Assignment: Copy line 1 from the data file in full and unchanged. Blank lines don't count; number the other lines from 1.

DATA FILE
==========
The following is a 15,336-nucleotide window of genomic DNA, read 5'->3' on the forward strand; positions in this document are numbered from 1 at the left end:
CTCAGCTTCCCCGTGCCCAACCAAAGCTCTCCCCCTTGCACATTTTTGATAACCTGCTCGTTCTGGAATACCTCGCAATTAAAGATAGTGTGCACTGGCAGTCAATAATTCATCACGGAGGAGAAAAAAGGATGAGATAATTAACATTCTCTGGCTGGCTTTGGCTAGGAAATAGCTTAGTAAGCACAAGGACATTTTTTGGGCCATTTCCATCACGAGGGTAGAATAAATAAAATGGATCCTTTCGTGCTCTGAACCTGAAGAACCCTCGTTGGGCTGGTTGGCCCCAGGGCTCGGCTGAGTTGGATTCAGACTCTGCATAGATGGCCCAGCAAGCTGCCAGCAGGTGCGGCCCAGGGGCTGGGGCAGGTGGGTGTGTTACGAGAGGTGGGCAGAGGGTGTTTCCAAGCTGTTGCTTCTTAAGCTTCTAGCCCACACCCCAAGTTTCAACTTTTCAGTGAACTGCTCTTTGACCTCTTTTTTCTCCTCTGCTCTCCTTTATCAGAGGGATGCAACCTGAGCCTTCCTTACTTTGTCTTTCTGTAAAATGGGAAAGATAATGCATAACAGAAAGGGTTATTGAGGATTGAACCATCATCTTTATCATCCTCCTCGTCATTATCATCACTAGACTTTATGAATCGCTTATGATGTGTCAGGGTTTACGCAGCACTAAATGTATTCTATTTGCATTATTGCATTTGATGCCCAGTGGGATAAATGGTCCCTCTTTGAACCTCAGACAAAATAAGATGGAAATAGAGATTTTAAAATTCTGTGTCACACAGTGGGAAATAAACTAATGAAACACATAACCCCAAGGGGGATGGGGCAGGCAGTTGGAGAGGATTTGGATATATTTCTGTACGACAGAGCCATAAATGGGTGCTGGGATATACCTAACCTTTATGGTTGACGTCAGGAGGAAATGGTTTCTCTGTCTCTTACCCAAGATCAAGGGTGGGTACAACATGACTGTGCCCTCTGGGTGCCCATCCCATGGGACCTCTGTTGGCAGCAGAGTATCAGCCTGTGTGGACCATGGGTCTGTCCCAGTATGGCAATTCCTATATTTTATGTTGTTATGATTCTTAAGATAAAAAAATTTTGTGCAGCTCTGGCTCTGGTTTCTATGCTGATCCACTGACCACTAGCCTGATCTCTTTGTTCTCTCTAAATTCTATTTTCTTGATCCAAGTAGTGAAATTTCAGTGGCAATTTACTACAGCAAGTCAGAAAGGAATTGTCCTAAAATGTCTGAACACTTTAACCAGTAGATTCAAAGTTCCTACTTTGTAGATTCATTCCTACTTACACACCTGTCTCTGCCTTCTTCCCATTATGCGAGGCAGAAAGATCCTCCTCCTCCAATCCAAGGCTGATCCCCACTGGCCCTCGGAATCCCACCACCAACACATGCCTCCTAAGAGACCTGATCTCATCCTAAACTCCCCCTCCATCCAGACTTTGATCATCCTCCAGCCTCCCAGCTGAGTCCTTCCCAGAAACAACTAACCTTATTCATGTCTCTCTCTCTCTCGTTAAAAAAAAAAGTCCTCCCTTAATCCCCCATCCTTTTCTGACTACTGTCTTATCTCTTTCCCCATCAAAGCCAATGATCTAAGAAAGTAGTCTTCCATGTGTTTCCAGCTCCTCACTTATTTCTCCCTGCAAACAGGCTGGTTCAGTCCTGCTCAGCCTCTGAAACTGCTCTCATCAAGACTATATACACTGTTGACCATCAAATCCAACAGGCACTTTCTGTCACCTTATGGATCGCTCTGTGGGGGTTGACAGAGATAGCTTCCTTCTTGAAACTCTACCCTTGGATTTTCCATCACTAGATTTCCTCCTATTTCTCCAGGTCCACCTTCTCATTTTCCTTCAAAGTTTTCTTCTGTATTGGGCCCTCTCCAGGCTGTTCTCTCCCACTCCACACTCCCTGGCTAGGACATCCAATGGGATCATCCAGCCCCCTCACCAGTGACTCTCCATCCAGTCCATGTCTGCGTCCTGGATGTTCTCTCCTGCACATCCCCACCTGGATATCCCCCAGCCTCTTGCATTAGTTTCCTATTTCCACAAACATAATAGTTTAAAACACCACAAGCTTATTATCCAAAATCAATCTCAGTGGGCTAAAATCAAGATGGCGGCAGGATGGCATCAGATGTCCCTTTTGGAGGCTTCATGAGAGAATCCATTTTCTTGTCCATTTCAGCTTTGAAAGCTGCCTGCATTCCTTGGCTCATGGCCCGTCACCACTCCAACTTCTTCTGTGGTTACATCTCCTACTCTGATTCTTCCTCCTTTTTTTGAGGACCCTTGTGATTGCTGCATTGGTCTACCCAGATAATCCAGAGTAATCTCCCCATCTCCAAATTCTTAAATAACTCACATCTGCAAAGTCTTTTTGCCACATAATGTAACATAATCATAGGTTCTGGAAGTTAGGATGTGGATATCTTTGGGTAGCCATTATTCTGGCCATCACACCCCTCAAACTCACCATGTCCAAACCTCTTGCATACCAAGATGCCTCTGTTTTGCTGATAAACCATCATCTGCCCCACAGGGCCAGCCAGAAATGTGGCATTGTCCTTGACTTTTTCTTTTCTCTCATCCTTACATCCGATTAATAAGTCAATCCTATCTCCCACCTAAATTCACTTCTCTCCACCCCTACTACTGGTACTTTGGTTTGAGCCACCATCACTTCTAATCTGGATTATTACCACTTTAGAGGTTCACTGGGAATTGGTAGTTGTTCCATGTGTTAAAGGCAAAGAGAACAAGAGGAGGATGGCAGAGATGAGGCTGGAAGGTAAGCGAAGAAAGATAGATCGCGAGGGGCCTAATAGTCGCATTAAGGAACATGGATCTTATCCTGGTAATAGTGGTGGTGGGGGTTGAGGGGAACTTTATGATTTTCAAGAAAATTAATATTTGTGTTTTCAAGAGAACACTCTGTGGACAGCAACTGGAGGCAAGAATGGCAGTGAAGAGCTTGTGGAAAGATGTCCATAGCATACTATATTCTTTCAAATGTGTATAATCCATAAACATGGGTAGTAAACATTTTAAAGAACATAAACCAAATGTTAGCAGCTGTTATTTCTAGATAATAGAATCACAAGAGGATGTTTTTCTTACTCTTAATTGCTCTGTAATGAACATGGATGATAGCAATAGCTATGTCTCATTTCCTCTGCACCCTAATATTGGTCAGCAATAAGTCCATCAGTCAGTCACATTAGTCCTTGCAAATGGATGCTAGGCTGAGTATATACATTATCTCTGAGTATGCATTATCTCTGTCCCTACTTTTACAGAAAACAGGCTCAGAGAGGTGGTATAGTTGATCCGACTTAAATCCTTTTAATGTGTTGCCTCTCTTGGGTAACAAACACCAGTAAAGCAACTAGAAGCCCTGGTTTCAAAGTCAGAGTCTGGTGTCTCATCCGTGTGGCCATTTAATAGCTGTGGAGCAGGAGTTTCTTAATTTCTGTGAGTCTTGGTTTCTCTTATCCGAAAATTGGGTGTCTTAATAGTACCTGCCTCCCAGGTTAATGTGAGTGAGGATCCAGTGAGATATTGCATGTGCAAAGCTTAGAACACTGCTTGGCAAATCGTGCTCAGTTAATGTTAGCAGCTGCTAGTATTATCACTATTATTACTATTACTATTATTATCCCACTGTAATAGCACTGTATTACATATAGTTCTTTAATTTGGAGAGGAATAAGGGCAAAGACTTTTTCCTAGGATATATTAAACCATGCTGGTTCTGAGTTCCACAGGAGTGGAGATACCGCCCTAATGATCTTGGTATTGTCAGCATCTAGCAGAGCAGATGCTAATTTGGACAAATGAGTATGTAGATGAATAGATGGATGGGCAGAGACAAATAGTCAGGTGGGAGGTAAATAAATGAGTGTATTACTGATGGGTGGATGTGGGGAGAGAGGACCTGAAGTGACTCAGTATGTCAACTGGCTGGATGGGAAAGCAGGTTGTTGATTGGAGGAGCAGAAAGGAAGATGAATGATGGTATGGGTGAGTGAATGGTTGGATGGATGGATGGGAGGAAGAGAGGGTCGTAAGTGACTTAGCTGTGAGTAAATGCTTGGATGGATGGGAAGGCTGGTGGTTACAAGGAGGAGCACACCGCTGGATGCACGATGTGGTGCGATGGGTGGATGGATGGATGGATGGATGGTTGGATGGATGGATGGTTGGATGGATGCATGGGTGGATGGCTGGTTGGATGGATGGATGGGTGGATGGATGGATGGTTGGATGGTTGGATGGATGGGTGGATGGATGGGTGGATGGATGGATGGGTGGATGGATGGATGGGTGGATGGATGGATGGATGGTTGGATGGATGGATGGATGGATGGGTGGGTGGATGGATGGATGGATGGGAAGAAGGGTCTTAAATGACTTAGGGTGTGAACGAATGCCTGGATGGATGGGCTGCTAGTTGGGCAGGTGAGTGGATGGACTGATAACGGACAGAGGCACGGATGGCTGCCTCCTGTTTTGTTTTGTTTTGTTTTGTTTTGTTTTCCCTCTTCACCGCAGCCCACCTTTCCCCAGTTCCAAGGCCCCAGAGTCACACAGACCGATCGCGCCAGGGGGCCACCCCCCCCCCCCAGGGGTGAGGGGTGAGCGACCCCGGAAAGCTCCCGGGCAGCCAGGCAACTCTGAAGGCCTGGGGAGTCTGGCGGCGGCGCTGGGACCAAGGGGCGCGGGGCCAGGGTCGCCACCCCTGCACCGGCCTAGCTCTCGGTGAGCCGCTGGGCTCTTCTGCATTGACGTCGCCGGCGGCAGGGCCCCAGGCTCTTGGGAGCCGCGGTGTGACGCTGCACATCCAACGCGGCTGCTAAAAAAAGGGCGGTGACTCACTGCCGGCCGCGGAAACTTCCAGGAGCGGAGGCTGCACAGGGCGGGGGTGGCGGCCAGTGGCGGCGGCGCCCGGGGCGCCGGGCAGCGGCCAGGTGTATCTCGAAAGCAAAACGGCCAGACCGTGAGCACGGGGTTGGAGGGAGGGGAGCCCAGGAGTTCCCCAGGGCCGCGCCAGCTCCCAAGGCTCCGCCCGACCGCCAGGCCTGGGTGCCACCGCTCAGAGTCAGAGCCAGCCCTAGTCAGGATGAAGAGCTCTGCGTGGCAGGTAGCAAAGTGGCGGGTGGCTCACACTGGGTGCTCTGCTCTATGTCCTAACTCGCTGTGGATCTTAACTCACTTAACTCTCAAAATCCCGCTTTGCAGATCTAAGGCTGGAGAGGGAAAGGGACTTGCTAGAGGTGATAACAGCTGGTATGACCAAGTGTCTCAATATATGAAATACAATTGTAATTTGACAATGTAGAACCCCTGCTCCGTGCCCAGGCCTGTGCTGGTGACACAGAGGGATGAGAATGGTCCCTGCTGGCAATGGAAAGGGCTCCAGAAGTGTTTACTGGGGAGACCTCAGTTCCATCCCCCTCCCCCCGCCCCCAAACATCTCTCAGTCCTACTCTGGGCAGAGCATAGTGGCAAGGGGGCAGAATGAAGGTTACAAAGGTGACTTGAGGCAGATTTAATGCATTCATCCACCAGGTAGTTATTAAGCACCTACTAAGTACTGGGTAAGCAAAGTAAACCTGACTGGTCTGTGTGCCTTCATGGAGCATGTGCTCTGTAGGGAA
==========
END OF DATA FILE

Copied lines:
The following is a 15,336-nucleotide window of genomic DNA, read 5'->3' on the forward strand; positions in this document are numbered from 1 at the left end: